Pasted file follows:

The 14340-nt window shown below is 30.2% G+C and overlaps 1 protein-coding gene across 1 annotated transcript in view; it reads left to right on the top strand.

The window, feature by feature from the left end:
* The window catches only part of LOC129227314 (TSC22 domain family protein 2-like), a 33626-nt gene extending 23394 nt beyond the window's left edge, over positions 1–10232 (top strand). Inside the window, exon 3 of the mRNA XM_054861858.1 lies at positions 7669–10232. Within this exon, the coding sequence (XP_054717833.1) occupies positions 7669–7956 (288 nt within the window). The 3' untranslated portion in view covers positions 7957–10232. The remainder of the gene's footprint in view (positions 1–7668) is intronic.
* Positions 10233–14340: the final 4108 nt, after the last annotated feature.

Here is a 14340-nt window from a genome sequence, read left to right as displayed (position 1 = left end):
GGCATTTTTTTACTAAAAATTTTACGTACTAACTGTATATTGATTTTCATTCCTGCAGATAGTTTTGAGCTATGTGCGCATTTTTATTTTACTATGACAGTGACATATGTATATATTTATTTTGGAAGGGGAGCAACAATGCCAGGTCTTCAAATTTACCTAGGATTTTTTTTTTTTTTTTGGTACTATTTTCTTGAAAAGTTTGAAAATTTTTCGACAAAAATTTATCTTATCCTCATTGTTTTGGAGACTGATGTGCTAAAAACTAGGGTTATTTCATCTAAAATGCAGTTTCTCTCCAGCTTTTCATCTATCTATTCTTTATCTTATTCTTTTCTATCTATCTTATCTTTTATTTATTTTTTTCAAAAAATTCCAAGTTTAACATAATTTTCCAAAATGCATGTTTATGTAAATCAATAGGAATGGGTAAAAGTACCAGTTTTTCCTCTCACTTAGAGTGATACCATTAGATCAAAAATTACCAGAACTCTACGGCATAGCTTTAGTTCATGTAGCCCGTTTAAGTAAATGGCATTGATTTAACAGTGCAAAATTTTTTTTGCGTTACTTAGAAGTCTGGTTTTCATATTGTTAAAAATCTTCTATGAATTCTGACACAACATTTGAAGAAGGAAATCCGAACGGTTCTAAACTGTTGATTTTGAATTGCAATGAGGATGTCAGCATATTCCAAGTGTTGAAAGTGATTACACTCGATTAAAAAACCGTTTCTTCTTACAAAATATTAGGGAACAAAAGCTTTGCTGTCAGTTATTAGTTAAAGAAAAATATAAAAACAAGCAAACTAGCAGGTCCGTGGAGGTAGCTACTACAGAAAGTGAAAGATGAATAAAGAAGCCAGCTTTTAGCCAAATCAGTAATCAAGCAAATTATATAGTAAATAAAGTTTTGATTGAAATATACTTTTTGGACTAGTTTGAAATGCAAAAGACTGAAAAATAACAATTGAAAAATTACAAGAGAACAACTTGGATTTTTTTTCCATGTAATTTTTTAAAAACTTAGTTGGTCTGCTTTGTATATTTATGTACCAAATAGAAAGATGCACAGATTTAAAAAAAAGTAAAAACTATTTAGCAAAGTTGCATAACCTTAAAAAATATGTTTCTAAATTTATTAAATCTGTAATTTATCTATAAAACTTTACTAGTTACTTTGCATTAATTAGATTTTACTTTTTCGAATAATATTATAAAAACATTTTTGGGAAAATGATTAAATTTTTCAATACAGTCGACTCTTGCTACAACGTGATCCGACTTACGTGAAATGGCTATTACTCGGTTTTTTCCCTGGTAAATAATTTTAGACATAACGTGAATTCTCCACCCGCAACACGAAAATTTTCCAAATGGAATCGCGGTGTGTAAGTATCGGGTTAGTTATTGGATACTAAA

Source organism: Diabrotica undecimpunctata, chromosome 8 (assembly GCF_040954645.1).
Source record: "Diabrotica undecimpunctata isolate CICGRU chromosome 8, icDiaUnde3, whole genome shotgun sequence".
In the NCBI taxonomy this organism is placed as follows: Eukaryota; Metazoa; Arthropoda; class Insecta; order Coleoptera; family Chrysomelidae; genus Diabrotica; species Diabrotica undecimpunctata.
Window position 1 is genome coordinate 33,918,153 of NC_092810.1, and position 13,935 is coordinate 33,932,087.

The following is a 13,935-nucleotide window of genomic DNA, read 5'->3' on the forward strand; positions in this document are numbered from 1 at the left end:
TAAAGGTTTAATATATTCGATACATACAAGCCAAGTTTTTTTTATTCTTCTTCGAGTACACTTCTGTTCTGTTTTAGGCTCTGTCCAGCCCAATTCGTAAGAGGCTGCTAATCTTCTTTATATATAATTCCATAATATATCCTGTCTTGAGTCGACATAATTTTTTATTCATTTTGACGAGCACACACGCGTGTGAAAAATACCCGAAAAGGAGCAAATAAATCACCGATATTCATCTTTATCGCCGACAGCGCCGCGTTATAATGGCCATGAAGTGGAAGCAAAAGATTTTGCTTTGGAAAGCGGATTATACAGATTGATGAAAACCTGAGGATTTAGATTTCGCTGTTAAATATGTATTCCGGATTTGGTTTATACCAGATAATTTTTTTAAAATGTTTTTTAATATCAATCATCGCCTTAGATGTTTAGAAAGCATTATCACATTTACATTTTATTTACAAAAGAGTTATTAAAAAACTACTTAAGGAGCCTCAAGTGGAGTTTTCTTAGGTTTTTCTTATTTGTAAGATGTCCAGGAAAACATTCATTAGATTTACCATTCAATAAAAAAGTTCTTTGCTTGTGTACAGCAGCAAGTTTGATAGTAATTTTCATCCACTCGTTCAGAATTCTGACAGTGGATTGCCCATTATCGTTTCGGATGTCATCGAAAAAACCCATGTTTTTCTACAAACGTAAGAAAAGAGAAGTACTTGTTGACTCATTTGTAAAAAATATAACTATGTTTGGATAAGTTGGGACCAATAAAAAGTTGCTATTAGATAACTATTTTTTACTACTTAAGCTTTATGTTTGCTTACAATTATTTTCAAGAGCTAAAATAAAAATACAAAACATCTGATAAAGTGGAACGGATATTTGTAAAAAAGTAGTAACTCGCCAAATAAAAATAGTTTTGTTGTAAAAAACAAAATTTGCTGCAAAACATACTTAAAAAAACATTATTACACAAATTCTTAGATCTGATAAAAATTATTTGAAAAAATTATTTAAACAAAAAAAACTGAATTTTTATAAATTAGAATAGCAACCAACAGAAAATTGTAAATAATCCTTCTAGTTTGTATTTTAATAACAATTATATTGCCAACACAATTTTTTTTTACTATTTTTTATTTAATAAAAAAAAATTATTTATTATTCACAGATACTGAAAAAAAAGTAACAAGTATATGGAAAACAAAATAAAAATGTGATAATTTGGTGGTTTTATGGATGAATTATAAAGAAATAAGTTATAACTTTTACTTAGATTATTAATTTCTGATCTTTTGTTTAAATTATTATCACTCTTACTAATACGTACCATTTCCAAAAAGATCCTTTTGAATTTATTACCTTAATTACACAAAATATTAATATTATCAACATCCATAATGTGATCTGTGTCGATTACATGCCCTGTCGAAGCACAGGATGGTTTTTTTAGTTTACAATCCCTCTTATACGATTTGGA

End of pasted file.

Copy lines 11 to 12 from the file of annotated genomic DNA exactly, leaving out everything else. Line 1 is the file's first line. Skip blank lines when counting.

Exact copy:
The following is a 13,935-nucleotide window of genomic DNA, read 5'->3' on the forward strand; positions in this document are numbered from 1 at the left end:
TAAAGGTTTAATATATTCGATACATACAAGCCAAGTTTTTTTTATTCTTCTTCGAGTACACTTCTGTTCTGTTTTAGGCTCTGTCCAGCCCAATTCGTAAGAGGCTGCTAATCTTCTTTATATATAATTCCATAATATATCCTGTCTTGAGTCGACATAATTTTTTATTCATTTTGACGAGCACACACGCGTGTGAAAAATACCCGAAAAGGAGCAAATAAATCACCGATATTCATCTTTATCGCCGACAGCGCCGCGTTATAATGGCCATGAAGTGGAAGCAAAAGATTTTGCTTTGGAAAGCGGATTATACAGATTGATGAAAACCTGAGGATTTAGATTTCGCTGTTAAATATGTATTCCGGATTTGGTTTATACCAGATAATTTTTTTAAAATGTTTTTTAATATCAATCATCGCCTTAGATGTTTAGAAAGCATTATCACATTTACATTTTATTTACAAAAGAGTTATTAAAAAACTACTTAAGGAGCCTCAAGTGGAGTTTTCTTAGGTTTTTCTTATTTGTAAGATGTCCAGGAAAACATTCATTAGATTTACCATTCAATAAAAAAGTTCTTTGCTTGTGTACAGCAGCAAGTTTGATAGTAATTTTCATCCACTCGTTCAGAATTCTGACAGTGGATTGCCCATTATCGTTTCGGATGTCATCGAAAAAACCCATGTTTTTCTACAAACGTAAGAAAAGAGAAGTACTTGTTGACTCATTTGTAAAAAATATAACTATGTTTGGATAAGTTGGGACCAATAAAAAGTTGCTATTAGATAACTATTTTTTACTACTTAAGCTTTATGTTTGCTTACAATTATTTTCAAGAGCTAAAATAAAAATACAAAACATCTGATAAAGTGGAACGGATATTTGTAAAAAAGTAGTAACTCGCCAAATAAAAATAGTTTTGTTGTAAAAAACAAAATTTGCTGCAAAACATACTTAAAAAAACATTATTACACAAATTCTTAGATCTGATAAAAATTATTTGAAAAAATTATTTAAACAAAAAAAACTGAATTTTTATAAATTAGAATAGCAACCAACAGAAAATTGTAAATAATCCTTCTAGTTTGTATTTTAATAACAATTATATTGCCAACACAATTTTTTTTTACTATTTTTTATTTAATAAAAAAAAATTATTTATTATTCACAGATACTGAAAAAAAAGTAACAAGTATATGGAAAACAAAATAAAAATGTGATAATTTGGTGGTTTTATGGATGAATTATAAAGAAATAAGTTATAACTTTTACTTAGATTATTAATTTCTGATCTTTTGTTTAAATTATTATCACTCTTACTAATACGTACCATTTCCAAAAAGATCCTTTTGAATTTATTACCTTAATTACACAAAATATTAATATTATCAACATCCATAATGTGATCTGTGTCGATTACATGCCCTGTCGAAGCACAGGATGGTTTTTTTAGTTTACAATCCCTCTTATACGATTTGGA